Man lived openly in US, arrested after coming to island for vacation
A man returning to the United States after a brief holiday in Cayman with his wife was arrested at the airport on Sunday following a request from the nation of Israel.
Ofer Kahal, also known as Ofer Khal, appeared in Summary Court on Monday, when Director of Public Prosecutions Cheryll Richards explained that authorities in Israel were requesting Kahal’s extradition. She told Magistrate Valdis Foldats that Kahal was convicted in 2001, in his absence, of causing death by negligent driving. The offense was extraditable because Cayman has a similar offense.
Attorney Lucy Organ argued for bail pending the extradition hearing and on Tuesday was successful. She pointed out that Kahal, 42, has lived in the U.S. for 15 years, operating his own business under his own name. In 2009 and 2010, he got his Israeli passport renewed. “To say that Israel didn’t know where he was is farcical,” Ms Organ asserted.
She also called it laughable that the U.S. could not find him. He lived in the Washington, D.C. area. He had applied for a U.S. green card and investigation at that time showed nothing against him. In 2008, he had to attend the U.S. Department of Homeland Security regarding his marriage.
Ms. Richards and Ms. Organ agreed on a time line for the events leading to Kahal’s arrest in Cayman.
While serving in the Israeli military forces, he drove a military vehicle into the back of a trailer in March, 1997. As a result of the incident, two people were killed and a third was seriously injured. His retrial did not take place until 2000; meanwhile, he was on bail and allowed to travel to America on a U.S. visa.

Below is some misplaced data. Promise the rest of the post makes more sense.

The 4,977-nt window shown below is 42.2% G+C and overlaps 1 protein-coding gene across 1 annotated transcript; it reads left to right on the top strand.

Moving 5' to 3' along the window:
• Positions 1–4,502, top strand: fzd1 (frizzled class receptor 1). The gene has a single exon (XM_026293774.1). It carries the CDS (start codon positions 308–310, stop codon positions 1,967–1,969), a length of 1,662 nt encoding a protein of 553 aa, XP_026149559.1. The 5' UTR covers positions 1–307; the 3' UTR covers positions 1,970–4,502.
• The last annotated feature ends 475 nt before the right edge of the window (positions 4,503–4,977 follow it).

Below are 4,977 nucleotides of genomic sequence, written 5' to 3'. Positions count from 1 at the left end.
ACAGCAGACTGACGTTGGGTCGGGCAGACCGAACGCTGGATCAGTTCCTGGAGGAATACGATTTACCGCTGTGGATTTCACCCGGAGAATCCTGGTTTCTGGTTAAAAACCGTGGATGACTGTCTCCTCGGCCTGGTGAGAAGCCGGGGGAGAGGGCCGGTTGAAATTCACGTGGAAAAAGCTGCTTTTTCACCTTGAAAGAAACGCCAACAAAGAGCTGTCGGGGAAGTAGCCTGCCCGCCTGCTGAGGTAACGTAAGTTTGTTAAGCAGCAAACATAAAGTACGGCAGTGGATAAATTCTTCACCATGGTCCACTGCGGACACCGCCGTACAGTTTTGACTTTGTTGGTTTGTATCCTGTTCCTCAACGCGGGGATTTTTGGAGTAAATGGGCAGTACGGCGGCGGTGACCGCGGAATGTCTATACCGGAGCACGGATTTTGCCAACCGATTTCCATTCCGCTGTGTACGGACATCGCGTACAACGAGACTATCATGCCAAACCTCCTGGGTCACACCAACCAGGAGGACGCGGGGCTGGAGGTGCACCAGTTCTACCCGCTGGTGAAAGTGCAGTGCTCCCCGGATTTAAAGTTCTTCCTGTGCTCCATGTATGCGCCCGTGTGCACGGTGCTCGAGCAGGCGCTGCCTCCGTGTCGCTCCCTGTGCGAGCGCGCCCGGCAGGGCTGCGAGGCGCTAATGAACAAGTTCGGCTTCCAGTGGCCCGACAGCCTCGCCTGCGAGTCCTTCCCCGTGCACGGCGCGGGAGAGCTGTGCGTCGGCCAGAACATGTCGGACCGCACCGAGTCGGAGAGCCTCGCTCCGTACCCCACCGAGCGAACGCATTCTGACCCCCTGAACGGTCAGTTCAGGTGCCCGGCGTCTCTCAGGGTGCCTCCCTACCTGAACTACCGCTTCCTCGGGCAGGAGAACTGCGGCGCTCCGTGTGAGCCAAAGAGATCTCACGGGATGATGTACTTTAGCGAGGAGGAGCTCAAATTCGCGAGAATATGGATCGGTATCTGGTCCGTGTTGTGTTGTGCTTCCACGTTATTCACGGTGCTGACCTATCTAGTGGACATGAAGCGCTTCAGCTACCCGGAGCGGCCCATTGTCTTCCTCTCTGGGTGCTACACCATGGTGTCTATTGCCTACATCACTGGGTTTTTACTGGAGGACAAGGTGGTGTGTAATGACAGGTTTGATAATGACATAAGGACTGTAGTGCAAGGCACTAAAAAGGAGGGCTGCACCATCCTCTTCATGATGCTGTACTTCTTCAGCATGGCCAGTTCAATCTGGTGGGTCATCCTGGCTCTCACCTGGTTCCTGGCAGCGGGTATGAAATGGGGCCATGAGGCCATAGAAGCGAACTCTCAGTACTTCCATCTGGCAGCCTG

He was acquitted on May 2, 2000 and left Israel the next day for the U.S. to return to his studies.
In April 2001, an appeal court overturned the verdict and convicted him, but no warrant was issued for him until Aug. 22, 2002.
Ms. Organ said it appeared that the offense for which he was convicted was not part of the extradition agreement until 2007. She pointed out that the maximum sentence in Israel for causing death by negligent driving was three years and it was not absolutely certain Kahal would be sent to prison.
She noted that Mrs. Kahal had left Cayman after her husband’s arrest so that she could get family to come back and help her with the situation.
The family was in a position to put up a cash security of US$50,000 and arrange accommodation for him, Ms. Organ reported.
Ms. Richards objected to bail on the basis that Kahal had no ties to the island, was known to have two passports, and would be a flight risk.
Ms. Organ said the Israeli passport was expired; his other passport was German, as his nationality is German.
In granting the request for bail, the magistrate said it was clear that Kahal had not been hiding. When he left Israel it was as an innocent person, not under any criminal process.
The magistrate accepted that Kahal has no local ties, but he concluded that concerns Kahal would flee could be met with certain conditions, including an electronic monitor, daily reporting to police, curfew from 7 p.m. to 6 a.m., surrender of passport and travel documents, a recognizance in the sum of $50,000 and the cash security of $50,000.
The next appearance was set for June 23. Ms. Richards explained that the next step of the extradition procedure would be for the magistrate to notify the governor of the arrest. The governor would then notify Israel that the provisional warrant had been executed and authorities there would then send a formal request for the return of Kahal to Israel. The governor then considers the request to make sure it is not political.
The maximum time period for extradition requests is 60 days, she said. She agreed with the magistrate that this was not a complicated case, but noted that the process of going through diplomatic channels can take time.